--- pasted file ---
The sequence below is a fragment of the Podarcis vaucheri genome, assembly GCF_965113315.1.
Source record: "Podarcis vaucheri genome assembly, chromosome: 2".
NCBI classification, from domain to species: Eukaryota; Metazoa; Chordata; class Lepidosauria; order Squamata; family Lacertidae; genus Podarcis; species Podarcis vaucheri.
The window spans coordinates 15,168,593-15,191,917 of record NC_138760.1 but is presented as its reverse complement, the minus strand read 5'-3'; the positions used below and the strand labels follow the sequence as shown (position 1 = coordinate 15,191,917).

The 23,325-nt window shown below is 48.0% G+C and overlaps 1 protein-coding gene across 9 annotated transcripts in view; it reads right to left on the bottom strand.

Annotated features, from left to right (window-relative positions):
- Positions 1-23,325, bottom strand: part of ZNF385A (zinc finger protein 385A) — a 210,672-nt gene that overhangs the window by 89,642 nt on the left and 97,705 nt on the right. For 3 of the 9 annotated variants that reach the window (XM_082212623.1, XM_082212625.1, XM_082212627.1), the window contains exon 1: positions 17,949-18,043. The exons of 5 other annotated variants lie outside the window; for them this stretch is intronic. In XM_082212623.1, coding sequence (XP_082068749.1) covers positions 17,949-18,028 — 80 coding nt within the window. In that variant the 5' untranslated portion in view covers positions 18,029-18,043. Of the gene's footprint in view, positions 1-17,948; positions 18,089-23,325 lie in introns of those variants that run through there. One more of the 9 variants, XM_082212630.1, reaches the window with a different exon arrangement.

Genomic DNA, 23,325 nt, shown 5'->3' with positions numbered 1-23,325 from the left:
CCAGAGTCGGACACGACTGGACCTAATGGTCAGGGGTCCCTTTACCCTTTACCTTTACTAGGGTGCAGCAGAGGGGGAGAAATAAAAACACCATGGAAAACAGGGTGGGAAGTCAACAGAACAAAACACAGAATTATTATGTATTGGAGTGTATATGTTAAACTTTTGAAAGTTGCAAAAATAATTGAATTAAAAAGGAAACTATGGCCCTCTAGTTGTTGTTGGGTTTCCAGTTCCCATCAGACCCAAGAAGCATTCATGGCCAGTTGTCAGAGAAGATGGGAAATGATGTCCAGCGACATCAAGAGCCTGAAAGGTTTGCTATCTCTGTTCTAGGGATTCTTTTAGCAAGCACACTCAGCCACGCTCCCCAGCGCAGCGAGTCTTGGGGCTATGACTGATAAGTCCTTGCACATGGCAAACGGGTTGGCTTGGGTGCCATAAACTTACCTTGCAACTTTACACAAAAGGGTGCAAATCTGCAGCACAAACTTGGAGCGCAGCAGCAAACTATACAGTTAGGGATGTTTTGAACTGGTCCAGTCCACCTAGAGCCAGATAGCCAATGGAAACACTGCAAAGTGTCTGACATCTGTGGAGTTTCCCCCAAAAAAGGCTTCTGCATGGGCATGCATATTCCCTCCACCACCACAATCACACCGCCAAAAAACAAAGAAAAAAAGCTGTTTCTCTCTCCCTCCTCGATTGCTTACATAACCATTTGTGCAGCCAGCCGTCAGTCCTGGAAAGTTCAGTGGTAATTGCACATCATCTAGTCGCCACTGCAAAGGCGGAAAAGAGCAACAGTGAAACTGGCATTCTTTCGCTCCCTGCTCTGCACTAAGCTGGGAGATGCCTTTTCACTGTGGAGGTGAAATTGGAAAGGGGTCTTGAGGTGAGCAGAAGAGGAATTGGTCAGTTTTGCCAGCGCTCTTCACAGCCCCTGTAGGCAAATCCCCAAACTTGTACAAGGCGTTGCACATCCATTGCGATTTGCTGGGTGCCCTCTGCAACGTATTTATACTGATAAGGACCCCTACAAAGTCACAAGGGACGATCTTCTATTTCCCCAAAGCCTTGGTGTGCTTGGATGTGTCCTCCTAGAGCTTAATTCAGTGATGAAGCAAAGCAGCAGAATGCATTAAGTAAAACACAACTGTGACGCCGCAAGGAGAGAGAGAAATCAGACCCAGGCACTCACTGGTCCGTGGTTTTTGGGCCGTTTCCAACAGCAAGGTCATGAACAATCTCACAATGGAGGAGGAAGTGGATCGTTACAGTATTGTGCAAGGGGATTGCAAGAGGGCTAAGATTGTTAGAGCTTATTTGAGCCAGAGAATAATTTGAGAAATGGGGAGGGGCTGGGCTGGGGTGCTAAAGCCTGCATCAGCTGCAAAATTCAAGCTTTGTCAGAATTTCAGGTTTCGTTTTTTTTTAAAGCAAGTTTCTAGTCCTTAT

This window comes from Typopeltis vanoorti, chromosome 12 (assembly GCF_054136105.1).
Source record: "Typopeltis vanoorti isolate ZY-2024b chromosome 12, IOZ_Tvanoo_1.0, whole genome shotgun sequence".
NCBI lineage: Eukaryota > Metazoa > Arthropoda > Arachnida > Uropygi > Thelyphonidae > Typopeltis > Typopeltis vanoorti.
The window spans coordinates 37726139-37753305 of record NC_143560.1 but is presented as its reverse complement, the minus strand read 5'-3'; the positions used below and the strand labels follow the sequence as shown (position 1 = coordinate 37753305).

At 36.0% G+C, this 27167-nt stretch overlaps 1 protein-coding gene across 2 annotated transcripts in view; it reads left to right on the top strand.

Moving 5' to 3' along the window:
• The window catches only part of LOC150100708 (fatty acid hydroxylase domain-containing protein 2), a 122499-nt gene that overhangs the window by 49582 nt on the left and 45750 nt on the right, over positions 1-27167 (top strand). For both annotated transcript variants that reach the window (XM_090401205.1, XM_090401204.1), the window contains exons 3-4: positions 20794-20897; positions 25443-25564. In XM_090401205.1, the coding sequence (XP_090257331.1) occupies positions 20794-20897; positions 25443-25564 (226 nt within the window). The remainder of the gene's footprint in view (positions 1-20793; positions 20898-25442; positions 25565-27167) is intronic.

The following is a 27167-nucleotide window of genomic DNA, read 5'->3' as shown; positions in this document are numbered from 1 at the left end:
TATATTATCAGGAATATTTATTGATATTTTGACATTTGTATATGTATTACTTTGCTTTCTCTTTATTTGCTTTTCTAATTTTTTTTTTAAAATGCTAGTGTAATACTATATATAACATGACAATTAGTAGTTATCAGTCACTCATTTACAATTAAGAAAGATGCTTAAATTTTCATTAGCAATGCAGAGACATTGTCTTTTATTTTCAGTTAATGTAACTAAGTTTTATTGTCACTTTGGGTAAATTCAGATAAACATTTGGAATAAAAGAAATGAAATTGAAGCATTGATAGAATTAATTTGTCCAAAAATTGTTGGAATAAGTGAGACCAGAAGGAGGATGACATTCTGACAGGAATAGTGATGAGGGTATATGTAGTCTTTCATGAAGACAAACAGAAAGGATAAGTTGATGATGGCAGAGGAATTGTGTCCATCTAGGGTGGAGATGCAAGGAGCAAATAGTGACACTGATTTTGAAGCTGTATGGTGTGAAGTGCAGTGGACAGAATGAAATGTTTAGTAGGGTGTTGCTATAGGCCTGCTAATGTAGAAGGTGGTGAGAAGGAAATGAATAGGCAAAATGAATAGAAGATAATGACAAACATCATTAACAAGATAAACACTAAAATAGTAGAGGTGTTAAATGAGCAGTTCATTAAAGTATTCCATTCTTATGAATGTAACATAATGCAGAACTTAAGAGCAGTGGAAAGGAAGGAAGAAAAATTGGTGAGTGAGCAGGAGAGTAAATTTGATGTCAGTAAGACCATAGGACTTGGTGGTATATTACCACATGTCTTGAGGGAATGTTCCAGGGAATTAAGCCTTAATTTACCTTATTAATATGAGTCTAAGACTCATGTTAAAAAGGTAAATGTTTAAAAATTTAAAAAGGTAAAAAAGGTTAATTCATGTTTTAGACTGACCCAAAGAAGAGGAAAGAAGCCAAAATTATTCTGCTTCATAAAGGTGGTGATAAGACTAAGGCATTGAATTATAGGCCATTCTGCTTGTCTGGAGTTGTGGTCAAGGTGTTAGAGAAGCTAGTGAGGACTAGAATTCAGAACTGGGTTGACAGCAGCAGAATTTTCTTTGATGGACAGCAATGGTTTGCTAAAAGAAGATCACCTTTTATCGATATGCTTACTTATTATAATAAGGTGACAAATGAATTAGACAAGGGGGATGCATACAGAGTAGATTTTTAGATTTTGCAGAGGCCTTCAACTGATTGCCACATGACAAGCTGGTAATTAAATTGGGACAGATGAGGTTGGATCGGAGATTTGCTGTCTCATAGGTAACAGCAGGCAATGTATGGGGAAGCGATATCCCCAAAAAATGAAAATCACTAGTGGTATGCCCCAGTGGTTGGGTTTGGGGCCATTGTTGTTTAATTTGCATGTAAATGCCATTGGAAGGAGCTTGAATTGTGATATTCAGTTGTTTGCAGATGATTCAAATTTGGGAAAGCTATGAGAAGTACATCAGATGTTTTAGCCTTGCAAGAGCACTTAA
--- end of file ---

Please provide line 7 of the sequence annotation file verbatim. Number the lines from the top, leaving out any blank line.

- Positions 1-23,325, bottom strand: part of ZNF385A (zinc finger protein 385A) — a 210,672-nt gene that overhangs the window by 89,642 nt on the left and 97,705 nt on the right. For 3 of the 9 annotated variants that reach the window (XM_082212623.1, XM_082212625.1, XM_082212627.1), the window contains exon 1: positions 17,949-18,043. The exons of 5 other annotated variants lie outside the window; for them this stretch is intronic. In XM_082212623.1, coding sequence (XP_082068749.1) covers positions 17,949-18,028 — 80 coding nt within the window. In that variant the 5' untranslated portion in view covers positions 18,029-18,043. Of the gene's footprint in view, positions 1-17,948; positions 18,089-23,325 lie in introns of those variants that run through there. One more of the 9 variants, XM_082212630.1, reaches the window with a different exon arrangement.